Support for LAist comes from
We Explain L.A.
Stay Connected

Share This

Arts and Entertainment

LAist's Solved Mysteries: Movie-Theater Sneaking

Stories like these are only possible with your help!
Your donation today keeps LAist independent, ready to meet the needs of our city, and paywall free. Thank you for your partnership, we can't do this without you.

5b2bfefb4488b3000926dc4a-original.jpg

Here at LAist, we're constantly being asked to look into a variety of unsolved mysteries plaguing Angelenos.

We've solved the mystery of The Grove's eerie sentient parking sensors and informed LA citizens about the legality of parking next to a broken parking meter. And today, we're going to address the one mystery people continue to ask the powers that be here at LAist...

Is it possible to still sneak into free movies at LA-based movieplexes?

Support for LAist comes from

Before the huge monolithic stadium-styled movie palaces were built over the last 5 years (Arclight, the new Century 14, et al), sneaking into a movie was as simple as scratching your arm. You'd buy a ticket for one movie, make sure you knew the other film's starting times, then leave one for another and another and so on. You could spend a day at the Beverly Center Cinemas or Century 14 hopping from theater to theater without anyone stopping you or asking questions.

But today, the corporate legalmeisters at some of LA's biggest theater chains have enacted their own secret security measures to keep you, Mr. or Ms. Freebie Movie Sneaker from getting the most bang for your lack-thereof buck.

The Arclight posts guards at the entry to their upper and lower decks, requiring you to offer up tickets to get inside. Then, once inside, the Arclight has staff members waiting to see your tickets and show you your seats. Then once the movie has started, they refuse to let you in. At least, that's what they tell you their policy is. In reality, once the movie has started, Arclight staff members are off to their next performance (where they introduce movies to theater-goers in a kabuki-style monologue worthy of Mamet) leaving the entryway to your theater open for film-hoppers.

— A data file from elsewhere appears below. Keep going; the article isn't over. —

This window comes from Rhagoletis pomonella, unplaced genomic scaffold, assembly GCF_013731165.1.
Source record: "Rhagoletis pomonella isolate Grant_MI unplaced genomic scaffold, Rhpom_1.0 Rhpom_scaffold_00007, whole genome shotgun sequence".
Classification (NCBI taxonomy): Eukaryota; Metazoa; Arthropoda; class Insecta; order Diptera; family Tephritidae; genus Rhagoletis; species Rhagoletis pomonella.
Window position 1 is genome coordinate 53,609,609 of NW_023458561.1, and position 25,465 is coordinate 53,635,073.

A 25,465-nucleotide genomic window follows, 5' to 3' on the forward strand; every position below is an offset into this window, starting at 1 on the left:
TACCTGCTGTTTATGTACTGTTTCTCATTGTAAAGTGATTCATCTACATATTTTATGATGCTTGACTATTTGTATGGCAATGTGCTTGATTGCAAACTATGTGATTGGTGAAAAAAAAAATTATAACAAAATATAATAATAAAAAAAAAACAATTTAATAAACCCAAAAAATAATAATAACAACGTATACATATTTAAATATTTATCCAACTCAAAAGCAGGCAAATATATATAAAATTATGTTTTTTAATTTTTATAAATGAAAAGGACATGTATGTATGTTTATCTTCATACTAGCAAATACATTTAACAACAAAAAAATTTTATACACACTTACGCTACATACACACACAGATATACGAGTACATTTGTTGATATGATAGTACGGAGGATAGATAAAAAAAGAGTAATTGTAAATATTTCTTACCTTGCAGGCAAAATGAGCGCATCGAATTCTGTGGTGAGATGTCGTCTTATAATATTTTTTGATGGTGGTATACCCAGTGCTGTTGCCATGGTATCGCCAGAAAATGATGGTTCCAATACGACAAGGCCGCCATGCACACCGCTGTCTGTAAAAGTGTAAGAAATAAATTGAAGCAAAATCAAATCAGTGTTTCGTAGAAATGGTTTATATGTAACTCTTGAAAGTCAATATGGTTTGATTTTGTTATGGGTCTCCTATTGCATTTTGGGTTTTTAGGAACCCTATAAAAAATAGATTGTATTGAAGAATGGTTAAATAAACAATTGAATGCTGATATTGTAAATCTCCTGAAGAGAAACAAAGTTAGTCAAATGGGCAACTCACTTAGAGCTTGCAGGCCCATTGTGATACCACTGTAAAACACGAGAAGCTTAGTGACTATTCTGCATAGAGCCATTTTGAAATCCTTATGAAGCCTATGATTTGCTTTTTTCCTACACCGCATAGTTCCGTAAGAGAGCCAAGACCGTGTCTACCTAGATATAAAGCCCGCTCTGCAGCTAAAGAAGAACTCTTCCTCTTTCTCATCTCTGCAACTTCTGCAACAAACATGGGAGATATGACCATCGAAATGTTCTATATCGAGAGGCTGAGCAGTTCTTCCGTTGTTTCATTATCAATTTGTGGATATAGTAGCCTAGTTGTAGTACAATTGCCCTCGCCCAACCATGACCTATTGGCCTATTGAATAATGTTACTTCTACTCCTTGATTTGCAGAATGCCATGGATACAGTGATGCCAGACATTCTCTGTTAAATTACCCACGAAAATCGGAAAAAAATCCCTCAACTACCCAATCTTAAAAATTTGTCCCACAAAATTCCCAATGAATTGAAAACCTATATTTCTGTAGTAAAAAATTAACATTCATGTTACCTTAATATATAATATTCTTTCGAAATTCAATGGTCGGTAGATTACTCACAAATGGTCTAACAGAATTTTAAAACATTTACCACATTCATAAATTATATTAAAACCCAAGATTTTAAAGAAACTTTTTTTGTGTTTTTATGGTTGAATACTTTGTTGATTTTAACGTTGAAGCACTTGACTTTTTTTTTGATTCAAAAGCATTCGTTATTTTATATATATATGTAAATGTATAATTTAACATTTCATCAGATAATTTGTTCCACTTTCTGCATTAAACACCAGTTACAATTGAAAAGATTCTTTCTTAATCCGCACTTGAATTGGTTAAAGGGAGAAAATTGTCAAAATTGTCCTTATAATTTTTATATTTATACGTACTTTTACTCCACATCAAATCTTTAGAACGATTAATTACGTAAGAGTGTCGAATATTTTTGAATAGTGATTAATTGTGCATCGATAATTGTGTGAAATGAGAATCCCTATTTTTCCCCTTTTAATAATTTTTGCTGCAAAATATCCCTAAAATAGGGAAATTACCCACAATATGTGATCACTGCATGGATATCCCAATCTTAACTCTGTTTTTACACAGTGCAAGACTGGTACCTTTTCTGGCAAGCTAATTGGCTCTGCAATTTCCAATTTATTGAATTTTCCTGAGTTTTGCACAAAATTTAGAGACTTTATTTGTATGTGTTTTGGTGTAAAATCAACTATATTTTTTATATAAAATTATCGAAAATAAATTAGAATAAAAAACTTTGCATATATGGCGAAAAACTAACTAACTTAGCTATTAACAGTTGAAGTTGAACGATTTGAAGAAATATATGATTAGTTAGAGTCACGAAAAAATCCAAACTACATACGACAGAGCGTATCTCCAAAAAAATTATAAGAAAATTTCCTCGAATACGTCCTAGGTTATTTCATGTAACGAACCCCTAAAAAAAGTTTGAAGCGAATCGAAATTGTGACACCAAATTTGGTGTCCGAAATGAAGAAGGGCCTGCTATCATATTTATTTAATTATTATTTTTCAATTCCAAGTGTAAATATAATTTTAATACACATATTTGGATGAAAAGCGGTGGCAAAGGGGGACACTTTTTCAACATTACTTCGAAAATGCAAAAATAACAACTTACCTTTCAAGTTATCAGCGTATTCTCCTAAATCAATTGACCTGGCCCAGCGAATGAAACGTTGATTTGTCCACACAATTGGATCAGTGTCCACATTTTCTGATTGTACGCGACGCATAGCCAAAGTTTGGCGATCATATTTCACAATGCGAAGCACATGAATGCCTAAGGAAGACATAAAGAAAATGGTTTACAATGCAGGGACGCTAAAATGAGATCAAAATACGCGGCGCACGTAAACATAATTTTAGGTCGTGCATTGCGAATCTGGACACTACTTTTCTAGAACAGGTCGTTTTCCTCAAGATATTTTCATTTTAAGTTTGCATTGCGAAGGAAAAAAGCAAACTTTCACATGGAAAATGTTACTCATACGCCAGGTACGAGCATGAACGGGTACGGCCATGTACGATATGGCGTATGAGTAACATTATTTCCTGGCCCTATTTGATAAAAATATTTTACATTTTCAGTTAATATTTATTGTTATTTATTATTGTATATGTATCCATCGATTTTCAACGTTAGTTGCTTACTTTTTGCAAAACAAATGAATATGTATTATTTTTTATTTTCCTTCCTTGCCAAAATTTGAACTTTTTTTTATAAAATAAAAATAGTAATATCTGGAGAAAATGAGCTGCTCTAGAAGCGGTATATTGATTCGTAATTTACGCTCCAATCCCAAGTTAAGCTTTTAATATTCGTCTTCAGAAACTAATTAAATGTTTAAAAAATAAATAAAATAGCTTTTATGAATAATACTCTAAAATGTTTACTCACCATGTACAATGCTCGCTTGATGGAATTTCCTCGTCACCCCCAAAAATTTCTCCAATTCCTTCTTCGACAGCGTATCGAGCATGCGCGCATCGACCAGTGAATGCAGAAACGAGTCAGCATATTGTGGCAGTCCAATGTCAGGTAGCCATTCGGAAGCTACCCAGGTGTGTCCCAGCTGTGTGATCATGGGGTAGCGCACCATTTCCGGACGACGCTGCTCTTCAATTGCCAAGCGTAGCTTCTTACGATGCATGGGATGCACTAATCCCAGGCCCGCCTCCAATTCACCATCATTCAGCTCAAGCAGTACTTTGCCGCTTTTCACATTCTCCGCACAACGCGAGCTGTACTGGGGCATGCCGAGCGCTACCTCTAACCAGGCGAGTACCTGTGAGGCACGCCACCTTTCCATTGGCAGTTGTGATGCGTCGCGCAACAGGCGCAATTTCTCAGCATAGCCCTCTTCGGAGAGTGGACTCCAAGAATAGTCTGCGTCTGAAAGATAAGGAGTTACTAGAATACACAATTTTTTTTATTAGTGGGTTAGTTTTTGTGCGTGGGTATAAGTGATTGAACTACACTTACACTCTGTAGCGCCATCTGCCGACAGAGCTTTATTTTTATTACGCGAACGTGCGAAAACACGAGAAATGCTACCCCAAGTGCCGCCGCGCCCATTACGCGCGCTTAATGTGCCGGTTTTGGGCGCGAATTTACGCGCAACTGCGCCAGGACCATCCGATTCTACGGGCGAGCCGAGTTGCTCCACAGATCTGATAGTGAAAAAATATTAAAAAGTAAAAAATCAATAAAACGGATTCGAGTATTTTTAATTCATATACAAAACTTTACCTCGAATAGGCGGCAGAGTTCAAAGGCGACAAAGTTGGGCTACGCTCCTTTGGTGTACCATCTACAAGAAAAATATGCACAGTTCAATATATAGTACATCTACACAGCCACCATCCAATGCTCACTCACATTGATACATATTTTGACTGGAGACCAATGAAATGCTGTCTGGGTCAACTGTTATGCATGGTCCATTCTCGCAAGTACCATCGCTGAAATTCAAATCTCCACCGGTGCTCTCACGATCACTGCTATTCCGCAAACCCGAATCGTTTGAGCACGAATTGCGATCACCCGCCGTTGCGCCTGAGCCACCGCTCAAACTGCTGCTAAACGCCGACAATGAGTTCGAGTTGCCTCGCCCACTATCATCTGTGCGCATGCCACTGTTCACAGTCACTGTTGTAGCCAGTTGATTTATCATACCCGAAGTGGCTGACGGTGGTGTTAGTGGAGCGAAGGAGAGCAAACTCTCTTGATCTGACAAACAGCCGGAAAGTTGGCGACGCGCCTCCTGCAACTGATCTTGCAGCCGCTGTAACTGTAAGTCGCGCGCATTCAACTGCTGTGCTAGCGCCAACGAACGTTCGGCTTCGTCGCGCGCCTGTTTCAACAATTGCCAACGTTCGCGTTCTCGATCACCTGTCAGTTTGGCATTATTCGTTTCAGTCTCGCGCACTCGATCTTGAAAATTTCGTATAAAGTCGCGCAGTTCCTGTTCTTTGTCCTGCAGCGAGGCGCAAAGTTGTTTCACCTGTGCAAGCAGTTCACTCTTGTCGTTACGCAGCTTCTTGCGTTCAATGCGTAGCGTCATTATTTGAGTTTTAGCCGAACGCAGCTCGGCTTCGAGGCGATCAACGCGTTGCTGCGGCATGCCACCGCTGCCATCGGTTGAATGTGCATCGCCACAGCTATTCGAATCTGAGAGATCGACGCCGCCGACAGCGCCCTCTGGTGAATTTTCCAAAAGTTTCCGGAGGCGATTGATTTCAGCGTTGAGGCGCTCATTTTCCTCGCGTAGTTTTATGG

The reality of the Arclight, of course, is that once you've purchased one ticket -- theater hopping isn't impossible at all. But what about, across town at The Grove?

Once again, although theater staff will always tell you that they guard against such theater hopping, The Grove is an even easier place to sneak a flick. After an initial ticket rip, theatergoers are set free in a winding tunnel of doors where no one waits to check your ticket. Pay for one, see another, repeat until the fatigue and sugar has washed over your body. Movie-theater sneaking is also totally possible here.

Support for LAist comes from

But ask the powers that be what their policy is about theater-sneaking, or how they're trying to guard against such illegal acts and they'll refuse to talk to you about it. Such was the case with JS Squared Communications, the PR firm who handles all media requests for Arclight and The Grove. As their "elaborate security measures" are complicated and secret -- they refused to address just what theaters are doing to stop this practice for fear of unlocking a pandora's box of workarounds.

In the end, whether you're looking to sneak a flick at The Arclight (level of toughness: 8 out of 10), The Grove (6 out of 10) or the extremely simple Sherman Oaks Galleria Theaters (3 out of 10) -- the real solution to the mystery of whether or not theaters are doing their part to keep you from taking money out of their children's mouths comes down to one simple answer...

No. They're not doing a thing.

Because in the end, theaters aren't making money off the movie ticket prices. They're not making money off you and your family buying twilight tix. They're making a killing off the candy. And as far as they're concerned...the longer you stay in their theater, the more you're going to eat and the more money you're going to spend on the candy. And theaters make 100% off candy, versus much smaller percentages off movie ticket prices that they must negotiate with studio distribution arms.

Are you starting to see the solution to the mystery?

Support for LAist comes from

So when you stand up and ask LAist to solve the mystery of whether or not theater-hopping is still possible in a world such as this... When you buy your ticket and realize there are three movies you'd rather see but the prices are too high... When you want to spend a day at the movies without having to take out a second mortgage on your house...

Consult LAist. Where the mysteries are no longer mysteries.